Algal-Driven Priming of Cellulose Decomposition Along a Phosphorus Gradient In Stream Mesocosms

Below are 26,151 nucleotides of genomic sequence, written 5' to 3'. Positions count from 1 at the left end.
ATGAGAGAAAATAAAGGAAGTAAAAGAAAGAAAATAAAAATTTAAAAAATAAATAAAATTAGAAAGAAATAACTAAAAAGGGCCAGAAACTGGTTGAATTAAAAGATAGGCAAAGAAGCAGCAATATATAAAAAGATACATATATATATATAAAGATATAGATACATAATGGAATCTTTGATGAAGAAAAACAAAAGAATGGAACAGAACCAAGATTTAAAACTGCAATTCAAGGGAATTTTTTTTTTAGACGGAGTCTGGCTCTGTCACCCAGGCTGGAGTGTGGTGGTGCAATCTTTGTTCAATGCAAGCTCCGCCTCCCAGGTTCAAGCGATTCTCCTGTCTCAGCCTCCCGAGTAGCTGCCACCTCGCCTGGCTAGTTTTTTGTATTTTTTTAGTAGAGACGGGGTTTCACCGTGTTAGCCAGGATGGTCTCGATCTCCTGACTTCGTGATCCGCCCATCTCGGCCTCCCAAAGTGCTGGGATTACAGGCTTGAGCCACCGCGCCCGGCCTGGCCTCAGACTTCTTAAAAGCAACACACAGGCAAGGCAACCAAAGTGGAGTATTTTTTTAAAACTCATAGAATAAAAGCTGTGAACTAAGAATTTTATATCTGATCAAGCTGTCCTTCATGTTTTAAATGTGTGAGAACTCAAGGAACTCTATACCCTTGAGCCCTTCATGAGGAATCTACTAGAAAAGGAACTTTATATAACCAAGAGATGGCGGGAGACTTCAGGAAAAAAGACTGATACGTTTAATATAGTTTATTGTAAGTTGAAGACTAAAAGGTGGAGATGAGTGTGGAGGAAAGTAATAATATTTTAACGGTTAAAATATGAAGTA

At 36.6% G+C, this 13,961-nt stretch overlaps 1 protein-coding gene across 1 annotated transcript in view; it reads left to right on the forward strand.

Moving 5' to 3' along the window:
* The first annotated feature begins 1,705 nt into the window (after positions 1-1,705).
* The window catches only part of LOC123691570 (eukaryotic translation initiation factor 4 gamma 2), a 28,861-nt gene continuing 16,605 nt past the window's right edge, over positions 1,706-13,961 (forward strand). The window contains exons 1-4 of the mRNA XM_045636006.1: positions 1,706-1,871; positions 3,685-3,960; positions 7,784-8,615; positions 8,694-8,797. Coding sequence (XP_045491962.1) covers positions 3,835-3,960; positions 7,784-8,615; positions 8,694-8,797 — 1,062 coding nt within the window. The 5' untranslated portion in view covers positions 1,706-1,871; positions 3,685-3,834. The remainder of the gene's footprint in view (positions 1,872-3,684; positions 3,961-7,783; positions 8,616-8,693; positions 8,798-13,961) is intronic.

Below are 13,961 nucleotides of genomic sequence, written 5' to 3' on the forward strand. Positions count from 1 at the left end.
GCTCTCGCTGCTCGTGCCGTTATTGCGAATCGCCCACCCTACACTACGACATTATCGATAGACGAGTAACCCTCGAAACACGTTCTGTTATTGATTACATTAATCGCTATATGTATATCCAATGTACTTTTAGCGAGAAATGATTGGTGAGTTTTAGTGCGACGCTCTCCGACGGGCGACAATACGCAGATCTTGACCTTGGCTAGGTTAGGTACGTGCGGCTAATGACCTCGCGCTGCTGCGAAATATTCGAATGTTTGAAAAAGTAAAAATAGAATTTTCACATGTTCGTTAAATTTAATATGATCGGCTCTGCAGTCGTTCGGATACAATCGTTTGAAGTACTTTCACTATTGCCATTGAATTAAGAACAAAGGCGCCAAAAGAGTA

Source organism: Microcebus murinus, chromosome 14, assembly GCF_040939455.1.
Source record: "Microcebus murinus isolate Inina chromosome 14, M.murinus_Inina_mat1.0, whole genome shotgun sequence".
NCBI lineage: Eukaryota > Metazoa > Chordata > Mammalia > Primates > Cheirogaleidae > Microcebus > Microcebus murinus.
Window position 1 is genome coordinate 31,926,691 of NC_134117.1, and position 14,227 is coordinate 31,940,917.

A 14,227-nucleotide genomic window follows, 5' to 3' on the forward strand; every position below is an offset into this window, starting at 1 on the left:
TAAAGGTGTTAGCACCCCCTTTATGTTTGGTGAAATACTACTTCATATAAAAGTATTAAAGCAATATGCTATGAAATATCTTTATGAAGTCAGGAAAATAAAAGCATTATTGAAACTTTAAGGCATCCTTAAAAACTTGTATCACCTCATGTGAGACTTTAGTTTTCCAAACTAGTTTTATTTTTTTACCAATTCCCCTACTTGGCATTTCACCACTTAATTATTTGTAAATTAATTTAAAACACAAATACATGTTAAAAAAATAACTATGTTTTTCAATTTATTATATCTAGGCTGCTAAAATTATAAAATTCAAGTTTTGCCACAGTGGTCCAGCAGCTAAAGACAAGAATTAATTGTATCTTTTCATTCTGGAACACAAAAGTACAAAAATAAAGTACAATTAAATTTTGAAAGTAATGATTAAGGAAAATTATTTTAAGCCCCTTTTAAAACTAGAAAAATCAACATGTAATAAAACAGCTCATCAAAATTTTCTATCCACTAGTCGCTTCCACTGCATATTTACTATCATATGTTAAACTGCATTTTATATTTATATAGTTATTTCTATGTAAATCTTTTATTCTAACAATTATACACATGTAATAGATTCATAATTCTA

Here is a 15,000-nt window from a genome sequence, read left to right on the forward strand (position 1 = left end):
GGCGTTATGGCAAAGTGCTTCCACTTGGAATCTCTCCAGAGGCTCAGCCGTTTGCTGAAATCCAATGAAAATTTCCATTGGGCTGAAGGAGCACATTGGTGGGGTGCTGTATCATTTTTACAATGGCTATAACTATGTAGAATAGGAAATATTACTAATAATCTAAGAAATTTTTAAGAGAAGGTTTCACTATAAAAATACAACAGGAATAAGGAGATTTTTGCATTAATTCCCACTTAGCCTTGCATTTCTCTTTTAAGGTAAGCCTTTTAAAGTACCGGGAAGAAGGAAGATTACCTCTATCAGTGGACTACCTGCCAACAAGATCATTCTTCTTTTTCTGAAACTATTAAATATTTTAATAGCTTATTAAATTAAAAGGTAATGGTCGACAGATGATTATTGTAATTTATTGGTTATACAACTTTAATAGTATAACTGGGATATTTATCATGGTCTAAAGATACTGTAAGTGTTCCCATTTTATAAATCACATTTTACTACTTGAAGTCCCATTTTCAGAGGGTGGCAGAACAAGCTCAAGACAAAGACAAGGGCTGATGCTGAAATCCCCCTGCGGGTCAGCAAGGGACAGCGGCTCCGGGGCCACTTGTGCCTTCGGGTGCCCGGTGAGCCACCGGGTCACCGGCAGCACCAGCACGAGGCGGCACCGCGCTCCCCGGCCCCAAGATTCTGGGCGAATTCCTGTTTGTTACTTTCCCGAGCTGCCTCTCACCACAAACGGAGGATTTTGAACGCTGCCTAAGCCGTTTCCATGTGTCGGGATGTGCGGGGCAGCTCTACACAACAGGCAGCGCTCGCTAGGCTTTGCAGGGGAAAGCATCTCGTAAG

Primary producer-based and detrital-based energy pathways in streams are intertwined. Interactions between algae and heterotrophic microorganisms may accelerate or inhibit recalcitrant organic detritus decomposition depending on the environmental conditions. The magnitude and direction of this priming effect have been attributed to nutrient availability, but the influence of nutrients can be difficult to disentangle. To date, no studies have examined priming across a single-nutrient gradient where every other variable is tightly controlled. The purpose of this study was to investigate the role of algal priming on decomposition of standardized cellulose substrates across an extensive phosphorus (P) gradient in laboratory mesocosms. We placed unbleached cotton strips into 11 recirculating mesocosms, each divided into a light section and a dark section. Each mesocosm was subjected to a different P concentration ranging from 1 to 1024 µg P/L, with all other nutrients maintained at saturating concentrations. P stimulated algal biomass in the light, but fungal biomass responded more to P in the dark. Decomposition, measured as loss of tensile strength (an indicator of cellulose catabolism), and extracellular cellulase enzyme activities were lower in the light treatment than the dark treatment above ∼16 μg P/L, indicating a suppression of decomposition by algae. This negative priming was likely due to preferential use of algal exudates by fungi in the light treatments under P-replete conditions, which may be caused by maximum algal accrual and possibly bulk labile organic matter exudation above these concentrations. A lack of positive priming in this study may have been due to negligible nutrient concentrations in the cotton and saturating nitrogen (N) concentrations in the water, suggesting that positive priming is primarily associated with N mining and, to a lesser extent, P mining. This study highlights how complex interactions between algae and microbial heterotrophs coupled with altered light and nutrient regimes may have consequences for stream food webs.